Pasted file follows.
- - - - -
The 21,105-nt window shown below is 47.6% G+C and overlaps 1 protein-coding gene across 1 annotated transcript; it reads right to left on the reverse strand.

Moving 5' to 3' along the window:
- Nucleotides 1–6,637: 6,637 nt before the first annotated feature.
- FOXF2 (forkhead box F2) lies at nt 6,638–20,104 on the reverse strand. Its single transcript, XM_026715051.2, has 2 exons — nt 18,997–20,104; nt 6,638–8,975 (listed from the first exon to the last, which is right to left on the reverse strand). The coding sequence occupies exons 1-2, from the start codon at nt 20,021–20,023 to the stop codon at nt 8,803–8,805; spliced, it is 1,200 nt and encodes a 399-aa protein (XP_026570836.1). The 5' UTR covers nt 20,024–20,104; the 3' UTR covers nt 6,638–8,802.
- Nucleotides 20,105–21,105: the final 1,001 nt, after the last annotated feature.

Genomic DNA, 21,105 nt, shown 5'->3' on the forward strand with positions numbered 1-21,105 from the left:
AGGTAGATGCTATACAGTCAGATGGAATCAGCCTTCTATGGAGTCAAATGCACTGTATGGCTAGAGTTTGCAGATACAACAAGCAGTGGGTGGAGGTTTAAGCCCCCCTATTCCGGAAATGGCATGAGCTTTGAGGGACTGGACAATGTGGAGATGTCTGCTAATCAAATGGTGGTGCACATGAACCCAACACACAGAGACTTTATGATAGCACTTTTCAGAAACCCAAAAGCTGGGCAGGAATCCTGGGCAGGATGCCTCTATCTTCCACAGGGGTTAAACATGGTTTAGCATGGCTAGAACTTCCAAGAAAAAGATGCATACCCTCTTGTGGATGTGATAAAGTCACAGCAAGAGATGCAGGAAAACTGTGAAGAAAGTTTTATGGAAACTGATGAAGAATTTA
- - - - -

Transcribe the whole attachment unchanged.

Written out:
The 21,105-nt window shown below is 47.6% G+C and overlaps 1 protein-coding gene across 1 annotated transcript; it reads right to left on the reverse strand.

Moving 5' to 3' along the window:
- Nucleotides 1–6,637: 6,637 nt before the first annotated feature.
- FOXF2 (forkhead box F2) lies at nt 6,638–20,104 on the reverse strand. Its single transcript, XM_026715051.2, has 2 exons — nt 18,997–20,104; nt 6,638–8,975 (listed from the first exon to the last, which is right to left on the reverse strand). The coding sequence occupies exons 1-2, from the start codon at nt 20,021–20,023 to the stop codon at nt 8,803–8,805; spliced, it is 1,200 nt and encodes a 399-aa protein (XP_026570836.1). The 5' UTR covers nt 20,024–20,104; the 3' UTR covers nt 6,638–8,802.
- Nucleotides 20,105–21,105: the final 1,001 nt, after the last annotated feature.

Genomic DNA, 21,105 nt, shown 5'->3' on the forward strand with positions numbered 1-21,105 from the left:
AGGTAGATGCTATACAGTCAGATGGAATCAGCCTTCTATGGAGTCAAATGCACTGTATGGCTAGAGTTTGCAGATACAACAAGCAGTGGGTGGAGGTTTAAGCCCCCCTATTCCGGAAATGGCATGAGCTTTGAGGGACTGGACAATGTGGAGATGTCTGCTAATCAAATGGTGGTGCACATGAACCCAACACACAGAGACTTTATGATAGCACTTTTCAGAAACCCAAAAGCTGGGCAGGAATCCTGGGCAGGATGCCTCTATCTTCCACAGGGGTTAAACATGGTTTAGCATGGCTAGAACTTCCAAGAAAAAGATGCATACCCTCTTGTGGATGTGATAAAGTCACAGCAAGAGATGCAGGAAAACTGTGAAGAAAGTTTTATGGAAACTGATGAAGAATTTA